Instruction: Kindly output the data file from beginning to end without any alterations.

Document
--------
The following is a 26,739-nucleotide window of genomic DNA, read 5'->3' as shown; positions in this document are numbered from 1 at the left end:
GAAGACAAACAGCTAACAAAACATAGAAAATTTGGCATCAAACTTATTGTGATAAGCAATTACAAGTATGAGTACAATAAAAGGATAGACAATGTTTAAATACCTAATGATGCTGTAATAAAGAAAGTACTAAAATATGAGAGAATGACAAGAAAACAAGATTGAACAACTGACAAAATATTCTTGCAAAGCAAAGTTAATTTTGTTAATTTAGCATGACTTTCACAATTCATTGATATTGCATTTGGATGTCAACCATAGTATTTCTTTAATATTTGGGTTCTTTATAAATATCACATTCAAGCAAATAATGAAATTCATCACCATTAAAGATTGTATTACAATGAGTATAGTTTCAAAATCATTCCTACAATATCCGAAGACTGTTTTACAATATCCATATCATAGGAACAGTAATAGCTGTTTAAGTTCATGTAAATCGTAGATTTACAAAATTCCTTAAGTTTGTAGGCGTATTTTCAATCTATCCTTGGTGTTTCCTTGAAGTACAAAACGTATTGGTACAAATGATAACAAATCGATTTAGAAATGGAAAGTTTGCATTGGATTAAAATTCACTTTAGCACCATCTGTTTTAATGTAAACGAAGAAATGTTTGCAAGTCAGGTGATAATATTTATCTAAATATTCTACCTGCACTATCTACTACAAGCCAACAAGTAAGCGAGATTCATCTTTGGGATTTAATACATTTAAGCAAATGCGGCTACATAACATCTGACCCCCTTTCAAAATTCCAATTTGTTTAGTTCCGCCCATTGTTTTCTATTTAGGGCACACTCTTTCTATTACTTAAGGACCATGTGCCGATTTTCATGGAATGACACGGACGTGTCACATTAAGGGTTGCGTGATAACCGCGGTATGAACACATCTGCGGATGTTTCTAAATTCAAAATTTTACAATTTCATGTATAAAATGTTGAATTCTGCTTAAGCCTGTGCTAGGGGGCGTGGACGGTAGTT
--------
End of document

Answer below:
The following is a 26,739-nucleotide window of genomic DNA, read 5'->3' as shown; positions in this document are numbered from 1 at the left end:
GAAGACAAACAGCTAACAAAACATAGAAAATTTGGCATCAAACTTATTGTGATAAGCAATTACAAGTATGAGTACAATAAAAGGATAGACAATGTTTAAATACCTAATGATGCTGTAATAAAGAAAGTACTAAAATATGAGAGAATGACAAGAAAACAAGATTGAACAACTGACAAAATATTCTTGCAAAGCAAAGTTAATTTTGTTAATTTAGCATGACTTTCACAATTCATTGATATTGCATTTGGATGTCAACCATAGTATTTCTTTAATATTTGGGTTCTTTATAAATATCACATTCAAGCAAATAATGAAATTCATCACCATTAAAGATTGTATTACAATGAGTATAGTTTCAAAATCATTCCTACAATATCCGAAGACTGTTTTACAATATCCATATCATAGGAACAGTAATAGCTGTTTAAGTTCATGTAAATCGTAGATTTACAAAATTCCTTAAGTTTGTAGGCGTATTTTCAATCTATCCTTGGTGTTTCCTTGAAGTACAAAACGTATTGGTACAAATGATAACAAATCGATTTAGAAATGGAAAGTTTGCATTGGATTAAAATTCACTTTAGCACCATCTGTTTTAATGTAAACGAAGAAATGTTTGCAAGTCAGGTGATAATATTTATCTAAATATTCTACCTGCACTATCTACTACAAGCCAACAAGTAAGCGAGATTCATCTTTGGGATTTAATACATTTAAGCAAATGCGGCTACATAACATCTGACCCCCTTTCAAAATTCCAATTTGTTTAGTTCCGCCCATTGTTTTCTATTTAGGGCACACTCTTTCTATTACTTAAGGACCATGTGCCGATTTTCATGGAATGACACGGACGTGTCACATTAAGGGTTGCGTGATAACCGCGGTATGAACACATCTGCGGATGTTTCTAAATTCAAAATTTTACAATTTCATGTATAAAATGTTGAATTCTGCTTAAGCCTGTGCTAGGGGGCGTGGACGGTAGTT